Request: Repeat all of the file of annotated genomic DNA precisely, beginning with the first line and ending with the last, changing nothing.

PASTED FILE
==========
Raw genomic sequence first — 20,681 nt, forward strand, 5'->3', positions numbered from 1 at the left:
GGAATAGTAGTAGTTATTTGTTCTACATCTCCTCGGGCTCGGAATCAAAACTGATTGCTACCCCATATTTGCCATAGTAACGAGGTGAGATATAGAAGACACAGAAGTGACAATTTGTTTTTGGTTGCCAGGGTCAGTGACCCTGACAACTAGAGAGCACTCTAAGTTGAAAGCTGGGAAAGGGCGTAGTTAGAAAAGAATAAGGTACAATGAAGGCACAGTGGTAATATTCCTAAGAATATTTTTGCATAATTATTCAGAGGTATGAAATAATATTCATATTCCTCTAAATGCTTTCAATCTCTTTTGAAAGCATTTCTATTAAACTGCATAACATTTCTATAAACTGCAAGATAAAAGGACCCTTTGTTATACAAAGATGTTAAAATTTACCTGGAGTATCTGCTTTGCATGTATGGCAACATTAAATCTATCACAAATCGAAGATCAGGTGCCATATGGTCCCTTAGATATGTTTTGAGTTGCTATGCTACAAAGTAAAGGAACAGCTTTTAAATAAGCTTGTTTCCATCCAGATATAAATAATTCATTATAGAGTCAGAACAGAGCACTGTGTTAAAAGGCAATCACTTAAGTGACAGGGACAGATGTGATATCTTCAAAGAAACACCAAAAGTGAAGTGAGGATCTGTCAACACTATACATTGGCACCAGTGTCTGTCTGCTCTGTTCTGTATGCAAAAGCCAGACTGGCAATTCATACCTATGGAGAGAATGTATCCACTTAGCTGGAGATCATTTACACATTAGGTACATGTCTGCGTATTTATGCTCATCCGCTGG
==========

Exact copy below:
Raw genomic sequence first — 20,681 nt, forward strand, 5'->3', positions numbered from 1 at the left:
GGAATAGTAGTAGTTATTTGTTCTACATCTCCTCGGGCTCGGAATCAAAACTGATTGCTACCCCATATTTGCCATAGTAACGAGGTGAGATATAGAAGACACAGAAGTGACAATTTGTTTTTGGTTGCCAGGGTCAGTGACCCTGACAACTAGAGAGCACTCTAAGTTGAAAGCTGGGAAAGGGCGTAGTTAGAAAAGAATAAGGTACAATGAAGGCACAGTGGTAATATTCCTAAGAATATTTTTGCATAATTATTCAGAGGTATGAAATAATATTCATATTCCTCTAAATGCTTTCAATCTCTTTTGAAAGCATTTCTATTAAACTGCATAACATTTCTATAAACTGCAAGATAAAAGGACCCTTTGTTATACAAAGATGTTAAAATTTACCTGGAGTATCTGCTTTGCATGTATGGCAACATTAAATCTATCACAAATCGAAGATCAGGTGCCATATGGTCCCTTAGATATGTTTTGAGTTGCTATGCTACAAAGTAAAGGAACAGCTTTTAAATAAGCTTGTTTCCATCCAGATATAAATAATTCATTATAGAGTCAGAACAGAGCACTGTGTTAAAAGGCAATCACTTAAGTGACAGGGACAGATGTGATATCTTCAAAGAAACACCAAAAGTGAAGTGAGGATCTGTCAACACTATACATTGGCACCAGTGTCTGTCTGCTCTGTTCTGTATGCAAAAGCCAGACTGGCAATTCATACCTATGGAGAGAATGTATCCACTTAGCTGGAGATCATTTACACATTAGGTACATGTCTGCGTATTTATGCTCATCCGCTGG